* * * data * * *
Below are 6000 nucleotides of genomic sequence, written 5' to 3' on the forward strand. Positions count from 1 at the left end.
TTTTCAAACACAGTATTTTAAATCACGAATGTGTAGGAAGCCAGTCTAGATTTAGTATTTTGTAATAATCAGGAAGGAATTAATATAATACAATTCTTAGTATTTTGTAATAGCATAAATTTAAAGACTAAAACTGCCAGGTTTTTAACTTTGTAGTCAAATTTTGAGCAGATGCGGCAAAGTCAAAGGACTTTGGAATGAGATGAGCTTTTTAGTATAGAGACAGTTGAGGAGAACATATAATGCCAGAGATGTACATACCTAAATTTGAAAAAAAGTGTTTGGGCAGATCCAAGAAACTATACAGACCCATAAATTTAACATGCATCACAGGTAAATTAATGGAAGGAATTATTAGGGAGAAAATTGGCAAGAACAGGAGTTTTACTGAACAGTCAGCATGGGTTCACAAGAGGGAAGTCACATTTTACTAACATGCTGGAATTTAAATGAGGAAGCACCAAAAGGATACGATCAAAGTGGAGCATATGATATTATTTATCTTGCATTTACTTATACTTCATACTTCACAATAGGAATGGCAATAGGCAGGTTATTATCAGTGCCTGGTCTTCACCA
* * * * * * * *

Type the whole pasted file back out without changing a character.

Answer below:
Below are 6000 nucleotides of genomic sequence, written 5' to 3' on the forward strand. Positions count from 1 at the left end.
TTTTCAAACACAGTATTTTAAATCACGAATGTGTAGGAAGCCAGTCTAGATTTAGTATTTTGTAATAATCAGGAAGGAATTAATATAATACAATTCTTAGTATTTTGTAATAGCATAAATTTAAAGACTAAAACTGCCAGGTTTTTAACTTTGTAGTCAAATTTTGAGCAGATGCGGCAAAGTCAAAGGACTTTGGAATGAGATGAGCTTTTTAGTATAGAGACAGTTGAGGAGAACATATAATGCCAGAGATGTACATACCTAAATTTGAAAAAAAGTGTTTGGGCAGATCCAAGAAACTATACAGACCCATAAATTTAACATGCATCACAGGTAAATTAATGGAAGGAATTATTAGGGAGAAAATTGGCAAGAACAGGAGTTTTACTGAACAGTCAGCATGGGTTCACAAGAGGGAAGTCACATTTTACTAACATGCTGGAATTTAAATGAGGAAGCACCAAAAGGATACGATCAAAGTGGAGCATATGATATTATTTATCTTGCATTTACTTATACTTCATACTTCACAATAGGAATGGCAATAGGCAGGTTATTATCAGTGCCTGGTCTTCACCA